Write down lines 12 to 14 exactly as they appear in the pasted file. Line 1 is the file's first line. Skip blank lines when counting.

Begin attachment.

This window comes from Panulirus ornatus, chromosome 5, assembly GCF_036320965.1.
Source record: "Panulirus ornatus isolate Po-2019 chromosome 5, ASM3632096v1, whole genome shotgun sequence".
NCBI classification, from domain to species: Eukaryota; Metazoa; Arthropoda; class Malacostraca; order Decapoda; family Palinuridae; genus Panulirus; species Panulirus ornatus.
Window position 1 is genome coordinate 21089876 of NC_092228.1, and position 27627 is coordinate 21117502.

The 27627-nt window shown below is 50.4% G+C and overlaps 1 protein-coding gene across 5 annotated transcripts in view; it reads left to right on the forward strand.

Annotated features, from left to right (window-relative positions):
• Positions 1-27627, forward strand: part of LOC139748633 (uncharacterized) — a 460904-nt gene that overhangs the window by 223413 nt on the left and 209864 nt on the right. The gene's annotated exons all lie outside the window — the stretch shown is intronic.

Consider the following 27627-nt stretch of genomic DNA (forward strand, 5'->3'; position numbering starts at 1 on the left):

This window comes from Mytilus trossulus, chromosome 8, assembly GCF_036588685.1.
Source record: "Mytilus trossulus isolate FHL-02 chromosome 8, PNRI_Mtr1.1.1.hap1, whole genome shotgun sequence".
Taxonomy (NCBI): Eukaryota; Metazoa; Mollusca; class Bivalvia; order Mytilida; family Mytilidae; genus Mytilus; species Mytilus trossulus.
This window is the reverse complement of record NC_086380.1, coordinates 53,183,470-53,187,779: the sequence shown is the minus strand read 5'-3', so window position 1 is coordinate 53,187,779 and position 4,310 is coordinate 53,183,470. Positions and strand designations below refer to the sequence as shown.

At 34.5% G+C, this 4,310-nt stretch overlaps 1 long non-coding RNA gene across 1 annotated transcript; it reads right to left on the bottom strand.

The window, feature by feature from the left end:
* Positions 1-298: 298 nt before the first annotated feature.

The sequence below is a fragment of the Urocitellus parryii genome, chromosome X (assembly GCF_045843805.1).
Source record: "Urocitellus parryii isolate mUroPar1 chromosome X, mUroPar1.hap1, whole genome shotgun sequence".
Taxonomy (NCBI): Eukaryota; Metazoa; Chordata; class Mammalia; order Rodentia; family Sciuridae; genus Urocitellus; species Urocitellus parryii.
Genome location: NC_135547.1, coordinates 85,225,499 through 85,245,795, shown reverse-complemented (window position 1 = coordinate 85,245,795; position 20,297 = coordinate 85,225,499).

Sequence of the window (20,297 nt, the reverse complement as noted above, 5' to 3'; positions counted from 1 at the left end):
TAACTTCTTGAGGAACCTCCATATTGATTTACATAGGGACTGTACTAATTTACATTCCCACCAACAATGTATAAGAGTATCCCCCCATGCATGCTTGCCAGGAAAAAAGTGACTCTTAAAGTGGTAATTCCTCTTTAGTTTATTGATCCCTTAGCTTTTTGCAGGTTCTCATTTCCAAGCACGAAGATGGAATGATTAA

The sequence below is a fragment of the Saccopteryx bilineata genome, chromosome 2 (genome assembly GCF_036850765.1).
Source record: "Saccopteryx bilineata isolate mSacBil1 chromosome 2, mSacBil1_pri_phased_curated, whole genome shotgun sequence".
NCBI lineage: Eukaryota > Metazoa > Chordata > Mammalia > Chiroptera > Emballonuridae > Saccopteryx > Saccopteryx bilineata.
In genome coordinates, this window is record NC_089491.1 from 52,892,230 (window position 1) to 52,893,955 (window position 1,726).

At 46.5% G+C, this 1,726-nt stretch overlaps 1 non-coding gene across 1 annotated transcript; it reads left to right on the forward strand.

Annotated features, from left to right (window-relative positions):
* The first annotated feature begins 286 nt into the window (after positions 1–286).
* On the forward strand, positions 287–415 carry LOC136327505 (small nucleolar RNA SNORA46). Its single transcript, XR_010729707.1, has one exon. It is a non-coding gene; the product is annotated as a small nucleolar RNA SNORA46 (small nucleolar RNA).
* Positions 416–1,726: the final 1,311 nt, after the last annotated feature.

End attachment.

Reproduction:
This window is the reverse complement of record NC_086380.1, coordinates 53,183,470-53,187,779: the sequence shown is the minus strand read 5'-3', so window position 1 is coordinate 53,187,779 and position 4,310 is coordinate 53,183,470. Positions and strand designations below refer to the sequence as shown.

At 34.5% G+C, this 4,310-nt stretch overlaps 1 long non-coding RNA gene across 1 annotated transcript; it reads right to left on the bottom strand.

The window, feature by feature from the left end: